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PLoS Med. 2006 Aug;3(8):e301.

Childhood obstructive sleep apnea associates with neuropsychological deficits and neuronal brain injury.

Author information

  • 1Department of Pediatrics, Johns Hopkins University School of Medicine, Baltimore, Maryland, USA. ahalbowe@jhmi.edu

Abstract

BACKGROUND:

Childhood obstructive sleep apnea (OSA) is associated with neuropsychological deficits of memory, learning, and executive function. There is no evidence of neuronal brain injury in children with OSA. We hypothesized that childhood OSA is associated with neuropsychological performance dysfunction, and with neuronal metabolite alterations in the brain, indicative of neuronal injury in areas corresponding to neuropsychological function.

METHODS AND FINDINGS:

We conducted a cross-sectional study of 31 children (19 with OSA and 12 healthy controls, aged 6-16 y) group-matched by age, ethnicity, gender, and socioeconomic status. Participants underwent polysomnography and neuropsychological assessments. Proton magnetic resonance spectroscopic imaging was performed on a subset of children with OSA and on matched controls. Neuropsychological test scores and mean neuronal metabolite ratios of target brain areas were compared. Relative to controls, children with severe OSA had significant deficits in IQ and executive functions (verbal working memory and verbal fluency). Children with OSA demonstrated decreases of the mean neuronal metabolite ratio N-acetyl aspartate/choline in the left hippocampus (controls: 1.29, standard deviation [SD] 0.21; OSA: 0.91, SD 0.05; p = 0.001) and right frontal cortex (controls: 2.2, SD 0.4; OSA: 1.6, SD 0.4; p = 0.03).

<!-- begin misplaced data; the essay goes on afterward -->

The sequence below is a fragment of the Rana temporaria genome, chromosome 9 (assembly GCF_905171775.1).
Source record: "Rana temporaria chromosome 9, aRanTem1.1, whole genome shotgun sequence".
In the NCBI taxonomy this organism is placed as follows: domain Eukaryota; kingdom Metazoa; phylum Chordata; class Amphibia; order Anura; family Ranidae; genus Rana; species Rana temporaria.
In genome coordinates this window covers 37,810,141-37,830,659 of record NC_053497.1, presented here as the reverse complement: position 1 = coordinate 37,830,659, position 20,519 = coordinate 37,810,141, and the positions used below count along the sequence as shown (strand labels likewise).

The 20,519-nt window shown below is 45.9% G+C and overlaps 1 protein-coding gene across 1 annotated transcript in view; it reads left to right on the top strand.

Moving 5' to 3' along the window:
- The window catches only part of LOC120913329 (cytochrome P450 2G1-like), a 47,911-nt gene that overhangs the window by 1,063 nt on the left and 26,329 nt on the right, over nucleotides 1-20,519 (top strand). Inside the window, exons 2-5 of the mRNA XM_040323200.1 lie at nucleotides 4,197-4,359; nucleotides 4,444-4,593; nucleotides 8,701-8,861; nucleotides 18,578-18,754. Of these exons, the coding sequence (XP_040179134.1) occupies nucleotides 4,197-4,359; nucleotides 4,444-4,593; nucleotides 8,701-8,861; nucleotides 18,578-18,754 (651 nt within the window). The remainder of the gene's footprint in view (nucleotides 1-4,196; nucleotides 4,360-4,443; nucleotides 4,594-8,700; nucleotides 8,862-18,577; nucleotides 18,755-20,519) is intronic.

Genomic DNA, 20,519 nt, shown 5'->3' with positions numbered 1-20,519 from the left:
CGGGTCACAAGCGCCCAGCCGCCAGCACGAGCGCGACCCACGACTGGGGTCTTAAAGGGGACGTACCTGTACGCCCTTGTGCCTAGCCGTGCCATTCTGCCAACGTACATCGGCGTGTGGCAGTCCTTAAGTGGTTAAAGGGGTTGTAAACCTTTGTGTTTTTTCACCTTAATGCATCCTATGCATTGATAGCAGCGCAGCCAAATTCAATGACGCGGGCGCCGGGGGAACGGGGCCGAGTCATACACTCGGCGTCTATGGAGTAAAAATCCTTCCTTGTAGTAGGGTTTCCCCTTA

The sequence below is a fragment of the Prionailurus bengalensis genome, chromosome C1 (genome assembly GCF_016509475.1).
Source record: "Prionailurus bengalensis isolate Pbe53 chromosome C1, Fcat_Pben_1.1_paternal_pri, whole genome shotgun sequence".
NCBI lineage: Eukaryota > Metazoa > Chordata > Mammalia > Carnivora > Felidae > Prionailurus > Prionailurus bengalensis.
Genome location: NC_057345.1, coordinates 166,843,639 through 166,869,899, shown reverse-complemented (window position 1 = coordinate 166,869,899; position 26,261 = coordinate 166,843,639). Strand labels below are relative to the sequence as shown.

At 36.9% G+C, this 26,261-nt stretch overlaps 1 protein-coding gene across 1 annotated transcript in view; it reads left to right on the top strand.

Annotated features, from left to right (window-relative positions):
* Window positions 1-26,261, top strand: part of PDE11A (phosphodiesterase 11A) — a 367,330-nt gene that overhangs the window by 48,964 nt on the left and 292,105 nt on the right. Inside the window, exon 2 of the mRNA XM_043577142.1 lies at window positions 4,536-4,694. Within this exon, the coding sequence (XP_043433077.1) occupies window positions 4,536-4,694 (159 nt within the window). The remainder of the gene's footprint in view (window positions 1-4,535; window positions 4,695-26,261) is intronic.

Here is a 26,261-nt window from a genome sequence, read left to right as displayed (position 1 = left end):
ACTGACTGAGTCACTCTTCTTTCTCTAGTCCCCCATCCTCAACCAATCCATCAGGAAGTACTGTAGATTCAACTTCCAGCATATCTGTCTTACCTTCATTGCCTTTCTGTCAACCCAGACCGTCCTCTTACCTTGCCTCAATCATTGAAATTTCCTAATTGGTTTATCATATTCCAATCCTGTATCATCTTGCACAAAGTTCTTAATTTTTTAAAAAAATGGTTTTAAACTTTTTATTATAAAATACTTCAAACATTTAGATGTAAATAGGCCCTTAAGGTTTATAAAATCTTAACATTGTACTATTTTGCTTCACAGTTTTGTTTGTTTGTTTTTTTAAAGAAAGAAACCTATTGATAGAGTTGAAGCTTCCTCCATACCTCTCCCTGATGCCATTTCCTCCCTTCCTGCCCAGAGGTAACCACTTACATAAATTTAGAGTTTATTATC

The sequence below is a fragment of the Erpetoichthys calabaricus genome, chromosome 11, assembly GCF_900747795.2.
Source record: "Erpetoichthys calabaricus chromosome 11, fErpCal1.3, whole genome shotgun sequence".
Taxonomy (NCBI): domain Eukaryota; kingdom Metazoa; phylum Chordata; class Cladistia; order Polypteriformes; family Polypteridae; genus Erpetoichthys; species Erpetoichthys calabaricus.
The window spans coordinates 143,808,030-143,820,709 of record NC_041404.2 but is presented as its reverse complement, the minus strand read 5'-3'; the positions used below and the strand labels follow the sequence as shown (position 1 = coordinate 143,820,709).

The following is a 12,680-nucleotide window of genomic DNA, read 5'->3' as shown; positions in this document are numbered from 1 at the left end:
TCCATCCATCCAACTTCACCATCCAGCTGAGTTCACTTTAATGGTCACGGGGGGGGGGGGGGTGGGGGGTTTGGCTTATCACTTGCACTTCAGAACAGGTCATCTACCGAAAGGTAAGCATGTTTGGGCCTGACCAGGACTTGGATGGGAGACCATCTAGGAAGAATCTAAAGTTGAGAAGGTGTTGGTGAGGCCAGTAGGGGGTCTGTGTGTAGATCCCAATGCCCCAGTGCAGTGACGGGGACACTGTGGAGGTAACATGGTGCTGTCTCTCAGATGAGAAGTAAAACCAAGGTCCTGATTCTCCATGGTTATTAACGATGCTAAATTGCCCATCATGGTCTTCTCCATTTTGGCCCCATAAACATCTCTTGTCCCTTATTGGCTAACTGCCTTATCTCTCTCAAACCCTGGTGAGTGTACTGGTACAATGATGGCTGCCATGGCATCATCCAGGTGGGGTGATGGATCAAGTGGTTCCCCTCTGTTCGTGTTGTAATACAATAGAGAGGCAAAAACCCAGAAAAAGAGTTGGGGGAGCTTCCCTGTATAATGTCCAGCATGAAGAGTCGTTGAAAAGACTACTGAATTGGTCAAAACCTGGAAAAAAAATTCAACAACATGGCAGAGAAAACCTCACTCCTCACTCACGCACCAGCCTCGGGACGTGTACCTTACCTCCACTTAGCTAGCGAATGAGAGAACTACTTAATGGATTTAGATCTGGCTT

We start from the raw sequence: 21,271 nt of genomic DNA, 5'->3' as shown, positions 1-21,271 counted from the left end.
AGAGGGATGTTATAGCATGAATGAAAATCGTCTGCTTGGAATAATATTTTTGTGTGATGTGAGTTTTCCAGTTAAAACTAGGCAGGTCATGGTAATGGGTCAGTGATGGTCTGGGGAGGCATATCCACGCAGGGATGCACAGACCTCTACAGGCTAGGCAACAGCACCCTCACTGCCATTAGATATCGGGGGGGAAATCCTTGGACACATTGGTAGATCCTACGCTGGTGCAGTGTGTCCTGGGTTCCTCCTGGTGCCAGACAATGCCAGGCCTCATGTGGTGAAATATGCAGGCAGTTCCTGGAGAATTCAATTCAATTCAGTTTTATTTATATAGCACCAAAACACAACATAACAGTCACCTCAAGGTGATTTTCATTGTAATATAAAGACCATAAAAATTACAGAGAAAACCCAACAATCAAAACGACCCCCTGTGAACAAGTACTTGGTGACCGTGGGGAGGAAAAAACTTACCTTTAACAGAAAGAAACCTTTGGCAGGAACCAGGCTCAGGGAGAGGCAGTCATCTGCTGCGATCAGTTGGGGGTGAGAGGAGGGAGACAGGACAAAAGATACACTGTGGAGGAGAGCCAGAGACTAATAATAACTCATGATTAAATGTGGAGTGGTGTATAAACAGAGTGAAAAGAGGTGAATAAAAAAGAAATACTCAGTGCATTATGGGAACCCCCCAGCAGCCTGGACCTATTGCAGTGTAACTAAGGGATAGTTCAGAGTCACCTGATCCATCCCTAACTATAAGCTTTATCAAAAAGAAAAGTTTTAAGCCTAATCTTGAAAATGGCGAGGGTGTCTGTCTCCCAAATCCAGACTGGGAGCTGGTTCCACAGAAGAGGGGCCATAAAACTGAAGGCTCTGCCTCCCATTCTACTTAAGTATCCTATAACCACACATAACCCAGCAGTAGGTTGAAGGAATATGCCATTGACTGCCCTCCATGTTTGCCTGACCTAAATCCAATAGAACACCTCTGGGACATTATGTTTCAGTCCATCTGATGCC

CONCLUSIONS:

Childhood OSA is associated with deficits of IQ and executive function and also with possible neuronal injury in the hippocampus and frontal cortex. We speculate that untreated childhood OSA could permanently alter a developing child's cognitive potential.

PMID:
16933960
[PubMed - indexed for MEDLINE]
PMCID:
PMC1551912
Free PMC Article

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